Heart disease

Latest Stories

Heart Disease in Women – Small Steps Can Lead to Big Strides in Health and Well-being

By Michael Clark, M.D. | February 13, 2018

Heart disease affects more than 6 million women annually and is the leading cause of death in women in the United States. Surprised? You’re not alone – one recent American Heart Association survey indicated that almost half of those surveyed, particularly younger women and those in racial and ethnic minorities were not fully aware of the risk represented by heart disease, particularly coronary artery heart disease.

Seven Heart Health Lessons I Learned the Hard Way

By Keith Bratz | February 7, 2017

I learned the hard way to take heart health personally. I’ve read all the literature and heard all the messages about heart health, just as you probably have, yet I never took heart health seriously until I had my own heart crisis. I’m blessed to be here to share my story, and I urge you not to ignore what I say today.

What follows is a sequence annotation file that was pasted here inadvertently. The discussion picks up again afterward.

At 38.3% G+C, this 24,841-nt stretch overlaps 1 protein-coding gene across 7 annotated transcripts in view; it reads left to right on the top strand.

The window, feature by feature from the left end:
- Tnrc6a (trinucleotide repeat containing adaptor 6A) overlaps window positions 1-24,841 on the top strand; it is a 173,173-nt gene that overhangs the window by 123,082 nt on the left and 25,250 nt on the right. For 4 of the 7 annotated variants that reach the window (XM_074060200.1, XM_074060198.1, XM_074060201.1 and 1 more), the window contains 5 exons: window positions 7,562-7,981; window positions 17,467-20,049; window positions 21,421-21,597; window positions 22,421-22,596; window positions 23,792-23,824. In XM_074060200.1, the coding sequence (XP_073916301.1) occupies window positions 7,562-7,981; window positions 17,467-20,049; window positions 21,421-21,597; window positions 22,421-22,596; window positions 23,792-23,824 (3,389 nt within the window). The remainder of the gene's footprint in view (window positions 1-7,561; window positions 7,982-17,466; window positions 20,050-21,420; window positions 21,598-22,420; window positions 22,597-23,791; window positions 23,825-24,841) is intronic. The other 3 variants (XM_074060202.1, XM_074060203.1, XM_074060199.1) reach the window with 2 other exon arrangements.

Go Red for Women: Heart Health and Financial Health Go Hand-in-Hand

By Margaret Walker | February 23, 2016

There is this myth that heart disease is a bigger problem for men than for women. The reality is that heart disease kills more women than men and is the cause of one out of every three female deaths in the U.S. Penn Mutual has been a major local supporter of the Go Red for Women initiative.

Women Are Taking Charge—of Both Their Physical and Financial Health

By Eileen C. McDonnell | May 19, 2015

For women, our financial health and our physical health are tied together more closely than you might think. Penn Mutual and Go Red For Women share a passion for empowering women to take charge of their physical and financial health.

Go Red for Women: My Journey with Heart Disease

By Krista Savino | February 24, 2015

I was born with a rare congenital heart defect called Ebstein’s Anomaly. Within 12 hours of being born with an enlarged heart, I was rushed to Children’s Hospital of Philadelphia where the doctors told my parents that I was unlikely to survive. I’m happy to be able to say, they were wrong!